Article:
Turning Vices into Virtues

swine-300x201 Turning Vices into Virtues

Turning Vices into Virtues

So often it is heard that the public good is obtained when men look after their own interests. While there might be some degree of truth in the idea, the real change was one of focus. The modern view shifted the whole perception of the public good. It is no longer an end but merely an effect of another end. Under such a vision, the public good is no longer to be sought but merely engineered as a side concern.

This can be seen in the case of greed. For centuries, the Church had warned against this vice for the harm that it does to the public good since it throws society and economy out of balance.

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During the eighteenth century, this concept of greed was sidelined and replaced with the belief that greed promoted economic production. In addition to this revised view of greed, there was the advance of utilitarianism which proclaimed that anything that helped production and progress was good and just. There were no fixed standards of right and wrong but only that which worked and that which did not.

“So comprehensive has been the triumph of this twin revolution,” writes Edward Skidelsky, “that sophisticated minds today find it hard not only to see the love of money as a vice, but to see how anything like the love of money ever could have been regarded as a vice.”

 
(Edward Skidelsky, “The Emancipation of Avarice,” Samuel Gregg and Harold James eds., Natural Law, Economics, and the Common Good, Imprint Academic, Charlottesville, Va., 2012, p. 155).

 

  • MaryB435

    “…the belief that greed promoted economic production.” This is one of the devil’s tricks. Greed does NOT promote economic production; it may APPEAR to, but just briefly.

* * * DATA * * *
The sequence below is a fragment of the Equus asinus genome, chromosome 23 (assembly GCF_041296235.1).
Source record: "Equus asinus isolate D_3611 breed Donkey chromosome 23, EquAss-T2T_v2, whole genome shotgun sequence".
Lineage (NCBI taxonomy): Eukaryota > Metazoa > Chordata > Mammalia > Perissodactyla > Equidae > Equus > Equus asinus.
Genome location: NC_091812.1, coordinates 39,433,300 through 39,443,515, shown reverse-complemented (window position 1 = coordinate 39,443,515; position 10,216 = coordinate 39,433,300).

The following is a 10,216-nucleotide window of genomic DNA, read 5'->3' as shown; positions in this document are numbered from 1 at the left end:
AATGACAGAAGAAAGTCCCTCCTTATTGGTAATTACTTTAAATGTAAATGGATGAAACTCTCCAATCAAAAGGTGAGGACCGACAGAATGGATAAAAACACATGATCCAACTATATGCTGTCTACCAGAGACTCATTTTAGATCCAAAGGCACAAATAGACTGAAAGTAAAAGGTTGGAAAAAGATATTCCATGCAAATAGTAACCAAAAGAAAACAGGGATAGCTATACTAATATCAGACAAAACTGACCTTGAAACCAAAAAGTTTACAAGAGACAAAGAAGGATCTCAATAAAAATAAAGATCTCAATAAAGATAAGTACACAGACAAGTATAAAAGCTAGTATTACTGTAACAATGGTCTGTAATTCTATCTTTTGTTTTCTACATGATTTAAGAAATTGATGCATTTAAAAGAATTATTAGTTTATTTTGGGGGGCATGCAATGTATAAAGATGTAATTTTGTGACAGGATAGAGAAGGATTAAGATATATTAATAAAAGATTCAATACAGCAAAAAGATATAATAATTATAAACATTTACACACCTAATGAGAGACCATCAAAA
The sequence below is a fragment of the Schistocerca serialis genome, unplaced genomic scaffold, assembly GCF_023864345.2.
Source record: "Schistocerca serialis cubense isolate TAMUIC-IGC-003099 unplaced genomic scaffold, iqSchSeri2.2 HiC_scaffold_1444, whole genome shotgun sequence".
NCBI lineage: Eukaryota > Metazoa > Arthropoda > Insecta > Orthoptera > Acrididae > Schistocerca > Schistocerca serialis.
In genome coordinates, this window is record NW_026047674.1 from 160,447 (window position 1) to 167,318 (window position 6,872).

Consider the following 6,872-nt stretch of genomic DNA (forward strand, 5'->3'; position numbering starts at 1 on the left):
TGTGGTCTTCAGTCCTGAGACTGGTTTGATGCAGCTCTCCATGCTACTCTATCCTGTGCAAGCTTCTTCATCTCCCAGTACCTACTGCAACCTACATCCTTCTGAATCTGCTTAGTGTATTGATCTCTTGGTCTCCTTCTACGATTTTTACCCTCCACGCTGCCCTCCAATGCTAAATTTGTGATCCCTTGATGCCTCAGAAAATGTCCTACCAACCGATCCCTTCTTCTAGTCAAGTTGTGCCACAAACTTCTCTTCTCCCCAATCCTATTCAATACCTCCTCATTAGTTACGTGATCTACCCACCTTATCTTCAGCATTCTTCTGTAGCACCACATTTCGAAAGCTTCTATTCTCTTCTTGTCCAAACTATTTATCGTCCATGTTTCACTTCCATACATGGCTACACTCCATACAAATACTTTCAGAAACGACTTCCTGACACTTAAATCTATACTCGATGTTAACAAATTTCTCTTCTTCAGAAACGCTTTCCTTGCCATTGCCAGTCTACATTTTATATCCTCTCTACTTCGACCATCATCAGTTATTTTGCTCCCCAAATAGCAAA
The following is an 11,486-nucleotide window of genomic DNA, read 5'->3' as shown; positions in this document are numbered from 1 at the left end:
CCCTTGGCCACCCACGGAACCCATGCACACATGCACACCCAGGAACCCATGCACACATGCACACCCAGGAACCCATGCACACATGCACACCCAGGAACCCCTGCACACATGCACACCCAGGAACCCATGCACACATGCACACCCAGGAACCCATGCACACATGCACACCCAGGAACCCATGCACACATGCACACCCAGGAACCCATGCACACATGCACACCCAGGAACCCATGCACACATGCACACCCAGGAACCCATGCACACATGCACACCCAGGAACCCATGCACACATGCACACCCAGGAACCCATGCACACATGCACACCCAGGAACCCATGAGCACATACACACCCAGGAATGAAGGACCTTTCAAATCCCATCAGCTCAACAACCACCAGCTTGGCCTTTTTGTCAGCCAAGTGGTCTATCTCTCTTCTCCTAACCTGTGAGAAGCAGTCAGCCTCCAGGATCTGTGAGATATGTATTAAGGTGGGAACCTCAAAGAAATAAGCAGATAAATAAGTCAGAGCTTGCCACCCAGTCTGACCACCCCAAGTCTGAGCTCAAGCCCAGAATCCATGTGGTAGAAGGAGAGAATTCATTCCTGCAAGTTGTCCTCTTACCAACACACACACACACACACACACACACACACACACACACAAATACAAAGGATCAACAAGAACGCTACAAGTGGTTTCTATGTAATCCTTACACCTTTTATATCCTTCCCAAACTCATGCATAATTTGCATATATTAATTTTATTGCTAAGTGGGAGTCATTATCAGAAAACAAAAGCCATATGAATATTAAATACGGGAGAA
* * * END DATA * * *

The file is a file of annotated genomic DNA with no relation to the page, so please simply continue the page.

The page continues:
Steroids promote strength in athletes–just briefly–until it kills them!
    Cocaine promotes a feeling of well-being–just briefly–until it kills you!
    Gluttony promotes a feeling of satisfaction–for a little while–until it kills you!
    He who lives by the sword will die by the sword; Violence promotes a feeling of power–until it kills you.

    ANY vice/sin APPEARS to be pleasing–just briefly. Another word for addiction is “slavery to sin”. Greed is no different. The production stimulated by greed is NEVER sustainable, but this belief encourages short-sightedness, dishonesty, “workaholism”, “cutting corners” for poor quality, and ever-increasing dissatisfaction and massive debt, as everyone races to be “the first”.

    Greed is a poor substitute for charity, and a counterfeit of industriousness.

    • Sean O’

      This is one of the best comments I’ve ever read online, both for its insight and its concise expression. Do you write professionally?

      • MaryB435

        Thank you so much. You’re very kind. I don’t write professionally. I’m “just a mom” who’s old enough to remember that things were not always the way they are now, and can’t help but notice that our culture is disintegrating at an increasingly rapid pace.